Building a Culture of Coaching

Building a Culture of Coaching

Behind each successful executive is the contribution of many others. We would be lacking in humility if we attribute our success only to ourselves!  These others could be our families, friends, colleagues, and yes mentors and coaches too.  We have ample examples of these.

He was attributed his success to his coach Ramakant Achrekar. Even corporate coaching leaders like Steve Jobs, Alan Mullaly have had coaches who have helped them to accelerate their business success.
All the above examples are about coaches enabling people to succeed in their professions. We do know the power of One and that individual people can create impact. However significant impact only gets created when there is systemic change and transformation throughout the organization. This is why corporations today are talking not just about hiring executive coaches for top talent but also creating this systemic change through creating a culture of coaching in their organizations.

In today’s VUCA world, we are surrounded by a need to change. Both the external and internal business environment is experiencing rapid and exponential changes. Research has shown that 60% of Fortune 1000 companies will no longer be on the list after another 10 years. AI, New Business Models, Bio-technology, Cellular Agriculture are some trends that will and indeed already are impacting the way we are running our companies.

A study done by ICF and Human Institute (2014) shows that 77% of HR People state that their organizations are constantly under Change! Change is no longer something that happens once in a while. It’s a business constant now.”

In the light of all this, there is a stupendous opportunity for Business Leaders and Managers to make a difference to their organization in order to keep it agile and ready to adapt to change as it happens. The role of Leaders is to create a new outcome. How do we do this? We do this by enrolling people in new possibilities by enabling them to see things differently, changing their thinking and therefore behavior and actions.

This can happen through architecting coaching conversations which give space and time for people to reflect. When we say people, it does not refer to just Top Talent or High Performers. It refers to the entire human capital of the organization. Unless each person in the organization does not gear up to face the new constantly changing future, the organization will keep on relying on just a few stars. A cricket team for example needs each member to give their best for the common goal and vision. Each person needs to be encultured in the same purpose and build their capabilities. This is where coaching comes in.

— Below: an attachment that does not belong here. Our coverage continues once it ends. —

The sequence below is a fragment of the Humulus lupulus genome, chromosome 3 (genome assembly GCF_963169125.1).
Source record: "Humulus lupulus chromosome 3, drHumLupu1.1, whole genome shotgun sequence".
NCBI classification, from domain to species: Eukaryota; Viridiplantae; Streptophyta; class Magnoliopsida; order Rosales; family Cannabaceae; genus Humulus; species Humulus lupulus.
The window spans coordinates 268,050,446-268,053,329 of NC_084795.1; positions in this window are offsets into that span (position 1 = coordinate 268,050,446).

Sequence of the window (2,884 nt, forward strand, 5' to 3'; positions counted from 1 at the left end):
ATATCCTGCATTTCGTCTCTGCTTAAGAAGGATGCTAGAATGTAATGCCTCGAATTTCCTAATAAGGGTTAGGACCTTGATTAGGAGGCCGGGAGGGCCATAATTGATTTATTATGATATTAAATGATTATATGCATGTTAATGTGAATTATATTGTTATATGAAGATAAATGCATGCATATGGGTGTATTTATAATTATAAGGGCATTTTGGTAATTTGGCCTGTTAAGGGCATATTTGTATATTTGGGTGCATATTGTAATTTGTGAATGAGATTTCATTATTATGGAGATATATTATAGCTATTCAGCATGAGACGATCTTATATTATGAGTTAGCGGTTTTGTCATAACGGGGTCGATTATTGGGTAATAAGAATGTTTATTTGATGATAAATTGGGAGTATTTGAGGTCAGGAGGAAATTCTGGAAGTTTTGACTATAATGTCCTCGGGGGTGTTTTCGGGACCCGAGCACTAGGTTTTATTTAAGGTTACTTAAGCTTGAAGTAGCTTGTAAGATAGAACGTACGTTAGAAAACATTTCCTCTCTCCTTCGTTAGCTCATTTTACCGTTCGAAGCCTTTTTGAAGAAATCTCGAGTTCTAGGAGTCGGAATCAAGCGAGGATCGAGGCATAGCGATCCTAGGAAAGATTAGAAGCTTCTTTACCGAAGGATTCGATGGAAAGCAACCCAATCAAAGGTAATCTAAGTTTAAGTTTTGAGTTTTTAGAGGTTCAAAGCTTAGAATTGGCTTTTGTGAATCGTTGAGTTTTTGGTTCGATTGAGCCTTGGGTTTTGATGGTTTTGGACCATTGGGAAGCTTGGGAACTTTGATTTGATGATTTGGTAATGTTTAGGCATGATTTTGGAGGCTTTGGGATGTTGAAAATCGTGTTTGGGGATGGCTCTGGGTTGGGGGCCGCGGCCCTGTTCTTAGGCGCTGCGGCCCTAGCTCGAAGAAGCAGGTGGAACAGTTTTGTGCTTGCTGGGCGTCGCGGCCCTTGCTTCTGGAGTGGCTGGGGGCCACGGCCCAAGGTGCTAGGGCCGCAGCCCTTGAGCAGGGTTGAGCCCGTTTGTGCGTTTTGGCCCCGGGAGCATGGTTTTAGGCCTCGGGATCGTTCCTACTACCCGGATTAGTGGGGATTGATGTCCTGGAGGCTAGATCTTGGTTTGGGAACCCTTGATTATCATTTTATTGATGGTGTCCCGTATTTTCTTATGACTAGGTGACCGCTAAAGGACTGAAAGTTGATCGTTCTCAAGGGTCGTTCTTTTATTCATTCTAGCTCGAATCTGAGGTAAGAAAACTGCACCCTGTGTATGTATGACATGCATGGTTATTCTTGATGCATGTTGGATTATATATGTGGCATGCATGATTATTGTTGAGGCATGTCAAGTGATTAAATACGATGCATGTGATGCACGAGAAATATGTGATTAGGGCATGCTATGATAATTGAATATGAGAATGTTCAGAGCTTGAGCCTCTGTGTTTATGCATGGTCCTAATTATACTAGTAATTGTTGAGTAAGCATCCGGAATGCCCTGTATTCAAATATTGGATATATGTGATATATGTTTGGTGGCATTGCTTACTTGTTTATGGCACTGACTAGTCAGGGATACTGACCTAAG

While many organizations have realized the power of executive coaching, this gets restricted to some talent pools and some grades.

In order to realize the full unleashed power of coaching, organizations need to foster and create a culture of coaching. Culture refers to the way we do things. When coaching conversations happen as a matter of routine-as a way we do things-then organizations have indeed created a winning culture of coaching.

A coaching culture is a culture where there are opportunities at all levels for employees to grow their skills, enhance their values and reach their professional goals. A Coaching culture directly creates more engagement at work.

“65% of employees from companies with a strong coaching culture rates themselves as highly engaged.”

Coaching also has a direct co-relation to better financial results for employees.

“60% of respondents from organizations with a strong coaching culture reported their 2013 revenue to be above average compared to their peer group (ICF and Human Capital Institute Survey,2014).”

Coaching also enhances work performance and improves team effectiveness. Most importantly, we are creating future ready employees who are autonomous and empowered to take decisions for the good of the organization.

The International Coach Federation has identified some aspects that are predominant in companies with a strong Coaching Culture. These are: Employees value coaching, senior executives value coaching, coaching is a fixture in the organization with a dedicated line item in the budget, managers/leaders spend above average time on weekly coaching activities and Managers/Leaders have received accredited business coach training. In companies with a strong coaching culture, beyond hiring external coaches, the organization also invests in building the capabilities of managers and leaders to coach their internal teams and also having certified coaches internally.

There is a strong business case for developing the abilities of line managers to coach their teams. Line Managers need to balance the conversations with their teams between being performance oriented and development oriented. Being trained in the art of asking the right questions and creating an empowering work environment for their teams, they strengthen the culture and the capabilities of their team members to perform better. More importantly, they develop the capacities of their team to take decisions on their own and build a culture of conversations in the organization.  This then accelerates change thereby creating a new future.

Some metrics that can be used to measure whether truly a coaching culture has been created are: number of informal/formal leadership development coaching conversations held per team/manager/function, changes in the employee engagement scores, attrition levels, improved employee relations, capability enhancement etc. These are measurable and quantifiable. Other qualitative metrics would be the level of trust, speed of decision-making, sense of empowerment, work-place dynamics etc.

In today’s business context, building future ready organizations are possible by building a culture of coaching and conversations.